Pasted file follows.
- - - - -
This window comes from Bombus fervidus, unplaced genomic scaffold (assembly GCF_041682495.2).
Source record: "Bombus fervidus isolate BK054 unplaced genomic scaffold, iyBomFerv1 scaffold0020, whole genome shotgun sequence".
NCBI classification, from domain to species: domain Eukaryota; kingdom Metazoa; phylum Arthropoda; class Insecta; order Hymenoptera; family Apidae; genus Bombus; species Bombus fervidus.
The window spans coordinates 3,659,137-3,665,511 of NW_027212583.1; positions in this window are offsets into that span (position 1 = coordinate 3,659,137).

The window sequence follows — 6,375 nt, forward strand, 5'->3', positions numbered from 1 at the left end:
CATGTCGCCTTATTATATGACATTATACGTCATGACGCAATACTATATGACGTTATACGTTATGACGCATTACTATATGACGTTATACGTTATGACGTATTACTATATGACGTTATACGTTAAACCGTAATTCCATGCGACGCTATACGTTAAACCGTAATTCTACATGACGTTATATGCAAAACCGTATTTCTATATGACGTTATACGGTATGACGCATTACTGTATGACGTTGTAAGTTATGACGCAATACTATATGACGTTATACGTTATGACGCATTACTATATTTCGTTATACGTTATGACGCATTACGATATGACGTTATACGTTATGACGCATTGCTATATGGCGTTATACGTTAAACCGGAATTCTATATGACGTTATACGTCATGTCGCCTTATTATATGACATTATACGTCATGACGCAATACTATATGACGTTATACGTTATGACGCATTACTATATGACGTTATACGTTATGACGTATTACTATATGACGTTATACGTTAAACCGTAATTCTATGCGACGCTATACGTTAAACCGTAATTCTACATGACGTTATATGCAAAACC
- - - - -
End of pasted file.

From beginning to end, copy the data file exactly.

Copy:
This window comes from Bombus fervidus, unplaced genomic scaffold (assembly GCF_041682495.2).
Source record: "Bombus fervidus isolate BK054 unplaced genomic scaffold, iyBomFerv1 scaffold0020, whole genome shotgun sequence".
NCBI classification, from domain to species: domain Eukaryota; kingdom Metazoa; phylum Arthropoda; class Insecta; order Hymenoptera; family Apidae; genus Bombus; species Bombus fervidus.
The window spans coordinates 3,659,137-3,665,511 of NW_027212583.1; positions in this window are offsets into that span (position 1 = coordinate 3,659,137).

The window sequence follows — 6,375 nt, forward strand, 5'->3', positions numbered from 1 at the left end:
CATGTCGCCTTATTATATGACATTATACGTCATGACGCAATACTATATGACGTTATACGTTATGACGCATTACTATATGACGTTATACGTTATGACGTATTACTATATGACGTTATACGTTAAACCGTAATTCCATGCGACGCTATACGTTAAACCGTAATTCTACATGACGTTATATGCAAAACCGTATTTCTATATGACGTTATACGGTATGACGCATTACTGTATGACGTTGTAAGTTATGACGCAATACTATATGACGTTATACGTTATGACGCATTACTATATTTCGTTATACGTTATGACGCATTACGATATGACGTTATACGTTATGACGCATTGCTATATGGCGTTATACGTTAAACCGGAATTCTATATGACGTTATACGTCATGTCGCCTTATTATATGACATTATACGTCATGACGCAATACTATATGACGTTATACGTTATGACGCATTACTATATGACGTTATACGTTATGACGTATTACTATATGACGTTATACGTTAAACCGTAATTCTATGCGACGCTATACGTTAAACCGTAATTCTACATGACGTTATATGCAAAACC